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Why Repo Rates Matter Long Term

You may wonder why there is always such a fuss when the Resevere Bank announce a Repo Rate hike.

Why do people fixate so much on small amounts like 25 basis points and 50 basis points when it only impacts on debt repayments by a half a percent here or 2 percent there?

The reason is because small increases can really hurt over the long term.

During the Covid-19 pandemic repo rates dropped to some rather historic lows. This was exciting to people who wanted to run out and take on big debts like a car purchase or a bond. 

But over the last few years that repo rate began creeping up, and up, and…up.

Now, rates are higher than they were all the way back in 2016. This means that people who took on debt have to pay a little more each month towards the interest part of their debt.


Those who take on debt to purchase a home are perhaps the most impacted by repo rate increases.


Well, to start with it is good to know that most people who take on a bond and pay it back over 25 or 30 years end up paying back three times the bond amount.

If you get a R500 000 bond you might pay back around +- R1.5 million

If you get a R1 500 000 bond then you will likely pay back R4.5 million.

That can surprise many people. Still, this is the way interest works. Each month a very large portion of the bond repayment is allocated to the interest portion of the loan and new interest (and fees) are added.

So, paying off a bond is a slow and steady game of 3 steps forward and 2 steps back. You pay the debt down and the bank adds in more fees and interest pushing the balance back up.

‘people who took a bond at 7% may now find themselves paying it back at 9.75%’

In recent months, .people who took a bond at 7% may now find themselves paying it back at 9.75% If the rate stays so high that will ultimately mean as much as an EXTRA R1 046 520 in interest over the next 3 decades. 

If You Can Pay A Little More

Just as interest over time can hurt, so paying a little more than you are asked to can save you a lot of money over time.

‘paying a little more than you are asked to can save you a lot of money over time’

For example, if you have a bond of R1.5 Million and are able to add an extra R100 each month towards your debt you can end up paying off your debt nearly a year and a half faster.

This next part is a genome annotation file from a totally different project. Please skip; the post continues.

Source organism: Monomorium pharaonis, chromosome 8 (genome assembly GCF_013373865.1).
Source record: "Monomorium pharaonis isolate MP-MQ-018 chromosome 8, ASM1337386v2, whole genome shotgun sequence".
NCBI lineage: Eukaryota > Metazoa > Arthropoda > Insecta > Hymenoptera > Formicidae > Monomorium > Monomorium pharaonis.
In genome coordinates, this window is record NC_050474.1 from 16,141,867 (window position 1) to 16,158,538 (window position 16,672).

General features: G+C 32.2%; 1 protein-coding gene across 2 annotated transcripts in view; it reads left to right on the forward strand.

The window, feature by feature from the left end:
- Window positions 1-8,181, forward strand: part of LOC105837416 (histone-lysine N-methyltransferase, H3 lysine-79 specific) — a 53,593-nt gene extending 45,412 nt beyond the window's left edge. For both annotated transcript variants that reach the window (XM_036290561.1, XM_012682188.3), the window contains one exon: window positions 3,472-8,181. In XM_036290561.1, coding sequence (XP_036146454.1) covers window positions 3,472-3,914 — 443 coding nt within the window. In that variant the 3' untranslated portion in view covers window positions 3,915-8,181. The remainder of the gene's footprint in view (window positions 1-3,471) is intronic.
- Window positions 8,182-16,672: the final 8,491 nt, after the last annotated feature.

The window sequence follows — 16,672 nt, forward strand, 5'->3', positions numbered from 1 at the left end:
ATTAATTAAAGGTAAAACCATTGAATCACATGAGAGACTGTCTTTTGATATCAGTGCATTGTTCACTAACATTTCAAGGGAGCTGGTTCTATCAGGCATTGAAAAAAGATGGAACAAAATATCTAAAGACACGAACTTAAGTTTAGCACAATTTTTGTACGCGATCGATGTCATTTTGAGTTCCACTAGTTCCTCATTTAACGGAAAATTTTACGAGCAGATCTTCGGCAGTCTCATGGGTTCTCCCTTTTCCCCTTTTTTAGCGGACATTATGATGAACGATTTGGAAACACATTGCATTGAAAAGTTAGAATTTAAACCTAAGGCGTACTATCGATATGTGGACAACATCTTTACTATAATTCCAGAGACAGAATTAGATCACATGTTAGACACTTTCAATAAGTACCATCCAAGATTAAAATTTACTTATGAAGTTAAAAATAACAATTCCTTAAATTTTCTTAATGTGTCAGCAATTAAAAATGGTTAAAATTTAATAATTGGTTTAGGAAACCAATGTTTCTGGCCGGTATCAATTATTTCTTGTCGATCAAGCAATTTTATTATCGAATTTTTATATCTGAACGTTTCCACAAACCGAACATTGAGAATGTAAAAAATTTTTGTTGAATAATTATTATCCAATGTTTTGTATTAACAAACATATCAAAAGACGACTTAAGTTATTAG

If you could really up your game and add an extra R500 then you could cut as much as 5 years off repaying the bond.

While it might be tempting to think well i could save the R500 each month and earn interst (that is an option with many benefits) it is hard to get a rate as good as you “get” by paying into your bond faster.

That R500 payment will save you R649 000 in interest over time. If you just hid that same amount under your mattress for years it would only add up to R150 000*

*as usual we are keeping the math simple here and ignoring interest and currency  devaluation and inflation etc

Pay More If You Can

The repo rate is important because it has a serious impact on you over the long term

You may not even notice at first because it may only require an extra R100 here and there. As we have seen however over time that R100 can really add up.

Now you may not even have a bond and may only be using things like credit cards and overdrafts. Many people use these products and just keep using and using them. This means that although they are short term debts they can actually go on for years and years (like by paying the minimum installment) and that means small rate increases are hurting you just as badly if you are not able to bring the balances down to R0.

This is why it is good to remember that paying a small extra amount into your debts can also have long term compounded benefits.

So, if you can find a way to skip that fast food lunch this week and rather drop the money into your bond repayment your future self will really thank you.